first point, the the siege of Petersburg lasted from June 15, 1864 through April 2, 1865. This was the longest siege in American history. During this time Grant launched eight offenses in his attempt to capture Petersburg...


feel free to ask questions and to make requests
Petersburg wasn't a siege; an attack on a city isn't necessarily a siege. In a siege a city is invested--surrounded--and cut off from sources of supply. No way in or out. Petersburg wasn't invested---Lee had routes in and out and an open line of retreat. When he decided it was time to leave he left, no sweat. He was not in a bag.

Petersburg was warfare on a fortified line but no siege. Note the lack of approaches and mining that characterized Grant's efforts during the siege of Vicksburg. Grant's efforts on the flanks at Petersburg were intended to force Lee out of the city and reestablish open warfare, not to bag Lee in the city, which was of course impossible. Note that when Vicksburg fell the rebel army fell with it--they were in a bag. No bag, no siege.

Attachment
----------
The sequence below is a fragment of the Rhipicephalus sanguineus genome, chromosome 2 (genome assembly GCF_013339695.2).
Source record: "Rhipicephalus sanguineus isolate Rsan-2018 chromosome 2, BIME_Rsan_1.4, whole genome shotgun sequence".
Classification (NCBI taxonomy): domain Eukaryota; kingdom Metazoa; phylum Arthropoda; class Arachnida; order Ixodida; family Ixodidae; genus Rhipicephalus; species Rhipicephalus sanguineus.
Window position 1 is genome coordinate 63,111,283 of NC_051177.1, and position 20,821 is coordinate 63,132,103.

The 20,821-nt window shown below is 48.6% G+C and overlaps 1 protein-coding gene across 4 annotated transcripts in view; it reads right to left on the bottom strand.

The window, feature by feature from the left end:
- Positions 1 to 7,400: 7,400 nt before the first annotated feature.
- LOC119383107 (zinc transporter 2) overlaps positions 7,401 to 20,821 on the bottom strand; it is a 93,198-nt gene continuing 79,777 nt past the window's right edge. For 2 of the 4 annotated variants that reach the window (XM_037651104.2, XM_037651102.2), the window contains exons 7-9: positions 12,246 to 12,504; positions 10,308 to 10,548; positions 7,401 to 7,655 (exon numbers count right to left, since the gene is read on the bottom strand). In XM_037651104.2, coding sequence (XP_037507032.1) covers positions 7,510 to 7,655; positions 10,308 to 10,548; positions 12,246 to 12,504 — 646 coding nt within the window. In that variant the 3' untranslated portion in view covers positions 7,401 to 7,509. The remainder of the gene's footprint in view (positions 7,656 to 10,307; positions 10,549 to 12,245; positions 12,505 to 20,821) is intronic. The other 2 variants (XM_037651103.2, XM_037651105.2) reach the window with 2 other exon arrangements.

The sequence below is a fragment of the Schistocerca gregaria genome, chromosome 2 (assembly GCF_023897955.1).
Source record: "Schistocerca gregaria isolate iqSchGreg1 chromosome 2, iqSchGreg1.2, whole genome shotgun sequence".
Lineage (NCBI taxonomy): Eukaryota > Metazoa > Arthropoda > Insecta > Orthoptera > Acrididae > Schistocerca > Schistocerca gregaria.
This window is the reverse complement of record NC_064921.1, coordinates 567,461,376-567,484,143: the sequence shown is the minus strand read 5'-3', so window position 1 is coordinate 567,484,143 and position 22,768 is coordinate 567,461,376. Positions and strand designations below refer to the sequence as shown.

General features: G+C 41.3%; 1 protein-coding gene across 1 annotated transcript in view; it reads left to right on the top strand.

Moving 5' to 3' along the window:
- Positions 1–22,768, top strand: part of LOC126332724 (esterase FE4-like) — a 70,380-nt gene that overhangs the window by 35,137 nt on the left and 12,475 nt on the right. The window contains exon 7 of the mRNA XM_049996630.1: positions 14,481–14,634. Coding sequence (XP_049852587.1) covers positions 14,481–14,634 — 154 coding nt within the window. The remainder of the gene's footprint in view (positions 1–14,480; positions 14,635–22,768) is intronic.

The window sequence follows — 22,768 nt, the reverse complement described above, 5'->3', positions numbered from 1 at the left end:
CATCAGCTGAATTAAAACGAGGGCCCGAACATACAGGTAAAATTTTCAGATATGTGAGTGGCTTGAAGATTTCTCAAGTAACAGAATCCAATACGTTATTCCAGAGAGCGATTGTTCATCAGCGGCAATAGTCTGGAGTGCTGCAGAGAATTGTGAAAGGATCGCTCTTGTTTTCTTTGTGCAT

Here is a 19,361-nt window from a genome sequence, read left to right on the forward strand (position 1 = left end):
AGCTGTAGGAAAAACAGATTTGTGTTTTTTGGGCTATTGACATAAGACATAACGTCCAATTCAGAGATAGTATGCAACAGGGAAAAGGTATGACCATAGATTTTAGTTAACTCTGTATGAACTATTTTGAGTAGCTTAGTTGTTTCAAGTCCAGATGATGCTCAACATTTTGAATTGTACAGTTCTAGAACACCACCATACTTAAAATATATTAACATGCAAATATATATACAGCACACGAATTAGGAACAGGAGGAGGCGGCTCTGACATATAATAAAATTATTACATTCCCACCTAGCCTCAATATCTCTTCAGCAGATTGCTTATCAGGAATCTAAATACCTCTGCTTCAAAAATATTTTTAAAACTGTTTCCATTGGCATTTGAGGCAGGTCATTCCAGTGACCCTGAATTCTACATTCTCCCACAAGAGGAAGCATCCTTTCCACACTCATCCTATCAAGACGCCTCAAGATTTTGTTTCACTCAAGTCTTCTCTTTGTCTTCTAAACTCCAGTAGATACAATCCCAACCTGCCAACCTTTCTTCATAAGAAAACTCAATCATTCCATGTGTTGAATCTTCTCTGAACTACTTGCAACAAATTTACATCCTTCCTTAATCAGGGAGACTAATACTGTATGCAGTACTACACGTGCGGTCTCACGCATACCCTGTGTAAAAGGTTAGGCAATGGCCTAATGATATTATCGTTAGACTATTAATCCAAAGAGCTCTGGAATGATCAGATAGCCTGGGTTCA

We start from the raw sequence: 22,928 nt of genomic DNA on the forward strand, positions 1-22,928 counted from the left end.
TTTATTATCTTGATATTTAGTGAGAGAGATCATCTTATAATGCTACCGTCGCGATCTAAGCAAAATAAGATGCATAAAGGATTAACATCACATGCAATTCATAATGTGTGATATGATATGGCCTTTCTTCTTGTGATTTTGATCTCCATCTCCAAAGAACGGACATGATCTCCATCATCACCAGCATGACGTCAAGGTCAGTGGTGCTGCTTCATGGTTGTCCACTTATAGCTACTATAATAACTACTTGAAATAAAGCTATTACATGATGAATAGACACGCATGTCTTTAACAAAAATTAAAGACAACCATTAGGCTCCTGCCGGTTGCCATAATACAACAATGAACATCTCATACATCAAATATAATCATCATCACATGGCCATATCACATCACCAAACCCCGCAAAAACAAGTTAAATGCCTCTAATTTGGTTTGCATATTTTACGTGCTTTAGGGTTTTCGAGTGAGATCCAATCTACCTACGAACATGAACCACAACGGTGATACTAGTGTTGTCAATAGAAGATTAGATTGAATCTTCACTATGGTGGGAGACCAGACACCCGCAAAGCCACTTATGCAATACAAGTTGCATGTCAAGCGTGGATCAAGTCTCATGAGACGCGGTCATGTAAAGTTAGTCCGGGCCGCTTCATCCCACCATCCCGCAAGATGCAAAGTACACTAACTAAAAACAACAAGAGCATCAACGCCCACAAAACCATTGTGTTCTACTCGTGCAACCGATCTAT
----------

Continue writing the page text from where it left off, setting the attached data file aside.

Bryce

Private
Joined
Jun 2, 2011
Location
Washington, D.C.
Interesting to read this -- thanks for putting it together. One thing that would be helpful would be a map showing things like the lines of entrenchments, major roads, railroads, and maybe locations of some of the offenses.

I've read some comments to the effect that this wasn't technically a "siege." What's meant by that, and is this just a technicality, or does the question really matter?

Roy B.
Technically, it’s a siege when the attacking army cut off the supply lines. Good examples are Vicksburg and Port Hudson
 

1SGDan

Captain
Joined
Dec 13, 2009
Location
New Hampshire
Good luck Byrce,
As you will find out for yourself there are too many genius sharpshooters here that are happier filling your post with holes than possibly learning something new. That is why I stopped posting my research.
 

Jamieva

Captain
Forum Host
Joined
Feb 7, 2006
Location
Midlothian, VA
Petersburg wasn't a siege; an attack on a city isn't necessarily a siege. In a siege a city is invested--surrounded--and cut off from sources of supply. No way in or out. Petersburg wasn't invested---Lee had routes in and out and an open line of retreat. When he decided it was time to leave he left, no sweat. He was not in a bag.

Petersburg was warfare on a fortified line but no siege. Note the lack of approaches and mining that characterized Grant's efforts during the siege of Vicksburg. Grant's efforts on the flanks at Petersburg were intended to force Lee out of the city and reestablish open warfare, not to bag Lee in the city, which was of course impossible. Note that when Vicksburg fell the rebel army fell with it--they were in a bag. No bag, no siege.